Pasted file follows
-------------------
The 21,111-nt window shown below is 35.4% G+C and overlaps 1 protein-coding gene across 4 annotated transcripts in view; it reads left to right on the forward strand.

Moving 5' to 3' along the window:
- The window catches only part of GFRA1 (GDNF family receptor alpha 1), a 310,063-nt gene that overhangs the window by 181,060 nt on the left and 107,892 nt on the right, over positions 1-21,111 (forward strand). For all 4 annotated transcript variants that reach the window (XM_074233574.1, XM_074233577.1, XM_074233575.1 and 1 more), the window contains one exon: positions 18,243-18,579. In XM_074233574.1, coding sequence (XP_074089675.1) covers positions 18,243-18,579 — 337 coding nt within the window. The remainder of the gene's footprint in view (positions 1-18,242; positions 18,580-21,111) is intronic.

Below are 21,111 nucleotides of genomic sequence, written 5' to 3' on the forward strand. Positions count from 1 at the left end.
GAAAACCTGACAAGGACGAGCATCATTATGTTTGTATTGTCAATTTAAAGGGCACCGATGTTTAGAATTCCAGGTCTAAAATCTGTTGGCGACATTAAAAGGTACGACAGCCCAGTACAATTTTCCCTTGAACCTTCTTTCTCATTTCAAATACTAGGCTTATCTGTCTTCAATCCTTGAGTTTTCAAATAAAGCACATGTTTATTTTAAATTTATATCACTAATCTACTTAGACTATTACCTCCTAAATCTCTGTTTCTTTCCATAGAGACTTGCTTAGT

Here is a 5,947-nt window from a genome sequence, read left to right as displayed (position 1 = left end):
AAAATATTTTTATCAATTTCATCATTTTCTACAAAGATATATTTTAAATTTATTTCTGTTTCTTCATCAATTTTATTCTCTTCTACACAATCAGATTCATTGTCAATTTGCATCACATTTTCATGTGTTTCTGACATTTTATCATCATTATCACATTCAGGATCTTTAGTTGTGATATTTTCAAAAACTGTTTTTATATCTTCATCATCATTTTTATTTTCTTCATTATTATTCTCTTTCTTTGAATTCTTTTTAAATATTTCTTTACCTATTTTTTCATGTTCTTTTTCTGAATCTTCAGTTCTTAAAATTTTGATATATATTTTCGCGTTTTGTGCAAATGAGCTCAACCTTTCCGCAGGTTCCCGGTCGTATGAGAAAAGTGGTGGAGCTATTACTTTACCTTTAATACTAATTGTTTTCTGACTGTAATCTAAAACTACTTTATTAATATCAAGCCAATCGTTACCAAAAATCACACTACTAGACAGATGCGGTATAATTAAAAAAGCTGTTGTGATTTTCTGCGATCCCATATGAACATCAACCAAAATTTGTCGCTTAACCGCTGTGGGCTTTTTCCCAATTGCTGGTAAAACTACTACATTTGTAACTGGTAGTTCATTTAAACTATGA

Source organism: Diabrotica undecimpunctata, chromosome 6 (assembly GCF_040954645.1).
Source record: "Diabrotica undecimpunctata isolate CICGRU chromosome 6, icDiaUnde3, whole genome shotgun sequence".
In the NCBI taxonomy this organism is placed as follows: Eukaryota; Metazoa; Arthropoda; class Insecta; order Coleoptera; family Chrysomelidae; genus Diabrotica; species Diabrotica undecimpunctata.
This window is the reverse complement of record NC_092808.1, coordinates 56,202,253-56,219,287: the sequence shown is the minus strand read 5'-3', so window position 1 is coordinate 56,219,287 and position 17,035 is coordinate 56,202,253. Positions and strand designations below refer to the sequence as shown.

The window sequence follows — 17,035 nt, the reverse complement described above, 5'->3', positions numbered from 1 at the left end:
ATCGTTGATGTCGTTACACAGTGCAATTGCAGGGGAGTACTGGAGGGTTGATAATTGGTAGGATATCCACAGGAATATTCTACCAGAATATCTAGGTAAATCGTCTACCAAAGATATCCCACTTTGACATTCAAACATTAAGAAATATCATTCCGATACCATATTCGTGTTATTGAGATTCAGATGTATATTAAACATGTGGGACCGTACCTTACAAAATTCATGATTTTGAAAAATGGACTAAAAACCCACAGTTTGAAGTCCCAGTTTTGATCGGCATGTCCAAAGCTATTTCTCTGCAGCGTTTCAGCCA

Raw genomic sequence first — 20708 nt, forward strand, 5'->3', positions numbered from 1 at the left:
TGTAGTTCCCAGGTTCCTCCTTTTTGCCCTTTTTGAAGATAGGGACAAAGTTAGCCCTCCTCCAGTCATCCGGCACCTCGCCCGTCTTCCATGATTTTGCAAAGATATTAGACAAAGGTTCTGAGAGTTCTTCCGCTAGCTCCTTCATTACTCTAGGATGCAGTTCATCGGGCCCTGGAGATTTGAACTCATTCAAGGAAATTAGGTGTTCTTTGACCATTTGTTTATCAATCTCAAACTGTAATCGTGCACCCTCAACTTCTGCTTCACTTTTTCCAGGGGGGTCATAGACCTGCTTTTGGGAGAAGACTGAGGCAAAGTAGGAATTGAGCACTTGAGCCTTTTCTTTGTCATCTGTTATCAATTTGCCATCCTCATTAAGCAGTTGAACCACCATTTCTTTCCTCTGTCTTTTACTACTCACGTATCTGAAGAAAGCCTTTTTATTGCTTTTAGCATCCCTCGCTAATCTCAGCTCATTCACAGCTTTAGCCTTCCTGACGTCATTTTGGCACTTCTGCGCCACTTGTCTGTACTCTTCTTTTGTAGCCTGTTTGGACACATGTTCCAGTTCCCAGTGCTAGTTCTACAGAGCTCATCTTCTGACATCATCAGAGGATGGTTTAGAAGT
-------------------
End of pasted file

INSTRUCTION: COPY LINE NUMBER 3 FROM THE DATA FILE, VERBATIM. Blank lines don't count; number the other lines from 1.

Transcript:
- The window catches only part of GFRA1 (GDNF family receptor alpha 1), a 310,063-nt gene that overhangs the window by 181,060 nt on the left and 107,892 nt on the right, over positions 1-21,111 (forward strand). For all 4 annotated transcript variants that reach the window (XM_074233574.1, XM_074233577.1, XM_074233575.1 and 1 more), the window contains one exon: positions 18,243-18,579. In XM_074233574.1, coding sequence (XP_074089675.1) covers positions 18,243-18,579 — 337 coding nt within the window. The remainder of the gene's footprint in view (positions 1-18,242; positions 18,580-21,111) is intronic.